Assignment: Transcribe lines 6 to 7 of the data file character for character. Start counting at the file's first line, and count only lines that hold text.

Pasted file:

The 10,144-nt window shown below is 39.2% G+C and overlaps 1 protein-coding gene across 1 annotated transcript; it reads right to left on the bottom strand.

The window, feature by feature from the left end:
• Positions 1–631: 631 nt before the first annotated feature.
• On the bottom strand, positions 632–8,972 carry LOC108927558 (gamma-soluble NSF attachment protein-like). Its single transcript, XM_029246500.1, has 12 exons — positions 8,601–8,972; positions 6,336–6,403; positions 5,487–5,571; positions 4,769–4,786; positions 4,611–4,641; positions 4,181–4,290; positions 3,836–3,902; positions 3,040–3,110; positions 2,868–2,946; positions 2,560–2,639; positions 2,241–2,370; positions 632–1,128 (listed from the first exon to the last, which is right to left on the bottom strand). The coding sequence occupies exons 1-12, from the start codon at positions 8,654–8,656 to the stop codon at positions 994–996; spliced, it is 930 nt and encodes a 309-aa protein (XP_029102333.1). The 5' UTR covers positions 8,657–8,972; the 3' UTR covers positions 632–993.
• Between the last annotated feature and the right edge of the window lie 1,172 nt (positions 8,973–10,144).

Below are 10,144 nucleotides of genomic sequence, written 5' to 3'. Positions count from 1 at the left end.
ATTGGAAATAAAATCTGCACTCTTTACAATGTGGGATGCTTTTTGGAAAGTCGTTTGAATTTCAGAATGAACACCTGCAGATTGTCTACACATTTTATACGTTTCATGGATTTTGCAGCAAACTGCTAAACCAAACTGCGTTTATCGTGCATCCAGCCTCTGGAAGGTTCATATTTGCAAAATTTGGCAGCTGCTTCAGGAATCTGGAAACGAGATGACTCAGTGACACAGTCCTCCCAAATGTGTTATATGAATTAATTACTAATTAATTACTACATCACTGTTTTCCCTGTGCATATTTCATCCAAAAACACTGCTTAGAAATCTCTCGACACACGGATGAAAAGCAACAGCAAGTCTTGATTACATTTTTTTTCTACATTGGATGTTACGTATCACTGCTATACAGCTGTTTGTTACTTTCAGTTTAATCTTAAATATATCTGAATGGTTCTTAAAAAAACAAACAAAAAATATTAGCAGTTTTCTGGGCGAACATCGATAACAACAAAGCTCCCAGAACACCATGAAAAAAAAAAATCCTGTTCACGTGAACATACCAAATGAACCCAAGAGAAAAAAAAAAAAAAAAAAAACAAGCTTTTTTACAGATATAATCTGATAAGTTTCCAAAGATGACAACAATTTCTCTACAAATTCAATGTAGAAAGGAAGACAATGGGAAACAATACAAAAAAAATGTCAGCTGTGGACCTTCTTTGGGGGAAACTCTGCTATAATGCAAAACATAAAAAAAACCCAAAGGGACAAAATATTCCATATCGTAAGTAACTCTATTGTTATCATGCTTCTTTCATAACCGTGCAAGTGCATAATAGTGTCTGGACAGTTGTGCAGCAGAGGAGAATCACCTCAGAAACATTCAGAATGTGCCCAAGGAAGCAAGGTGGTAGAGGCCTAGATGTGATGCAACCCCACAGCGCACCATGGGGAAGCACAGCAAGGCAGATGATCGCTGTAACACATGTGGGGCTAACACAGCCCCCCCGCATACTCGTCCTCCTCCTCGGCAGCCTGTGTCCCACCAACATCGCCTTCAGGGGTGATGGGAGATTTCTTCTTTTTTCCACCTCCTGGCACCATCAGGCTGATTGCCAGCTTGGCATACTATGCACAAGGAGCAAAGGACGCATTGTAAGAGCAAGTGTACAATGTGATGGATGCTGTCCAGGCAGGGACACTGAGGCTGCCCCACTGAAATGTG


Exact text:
Below are 10,144 nucleotides of genomic sequence, written 5' to 3'. Positions count from 1 at the left end.
ATTGGAAATAAAATCTGCACTCTTTACAATGTGGGATGCTTTTTGGAAAGTCGTTTGAATTTCAGAATGAACACCTGCAGATTGTCTACACATTTTATACGTTTCATGGATTTTGCAGCAAACTGCTAAACCAAACTGCGTTTATCGTGCATCCAGCCTCTGGAAGGTTCATATTTGCAAAATTTGGCAGCTGCTTCAGGAATCTGGAAACGAGATGACTCAGTGACACAGTCCTCCCAAATGTGTTATATGAATTAATTACTAATTAATTACTACATCACTGTTTTCCCTGTGCATATTTCATCCAAAAACACTGCTTAGAAATCTCTCGACACACGGATGAAAAGCAACAGCAAGTCTTGATTACATTTTTTTTCTACATTGGATGTTACGTATCACTGCTATACAGCTGTTTGTTACTTTCAGTTTAATCTTAAATATATCTGAATGGTTCTTAAAAAAACAAACAAAAAATATTAGCAGTTTTCTGGGCGAACATCGATAACAACAAAGCTCCCAGAACACCATGAAAAAAAAAAATCCTGTTCACGTGAACATACCAAATGAACCCAAGAGAAAAAAAAAAAAAAAAAAAACAAGCTTTTTTACAGATATAATCTGATAAGTTTCCAAAGATGACAACAATTTCTCTACAAATTCAATGTAGAAAGGAAGACAATGGGAAACAATACAAAAAAAATGTCAGCTGTGGACCTTCTTTGGGGGAAACTCTGCTATAATGCAAAACATAAAAAAAACCCAAAGGGACAAAATATTCCATATCGTAAGTAACTCTATTGTTATCATGCTTCTTTCATAACCGTGCAAGTGCATAATAGTGTCTGGACAGTTGTGCAGCAGAGGAGAATCACCTCAGAAACATTCAGAATGTGCCCAAGGAAGCAAGGTGGTAGAGGCCTAGATGTGATGCAACCCCACAGCGCACCATGGGGAAGCACAGCAAGGCAGATGATCGCTGTAACACATGTGGGGCTAACACAGCCCCCCCGCATACTCGTCCTCCTCCTCGGCAGCCTGTGTCCCACCAACATCGCCTTCAGGGGTGATGGGAGATTTCTTCTTTTTTCCACCTCCTGGCACCATCAGGCTGATTGCCAGCTTGGCATACTATGCACAAGGAGCAAAGGACGCATTGTAAGAGCAAGTGTACAATGTGATGGATGCTGTCCAGGCAGGGACACTGAGGCTGCCCCACTGAAATGTG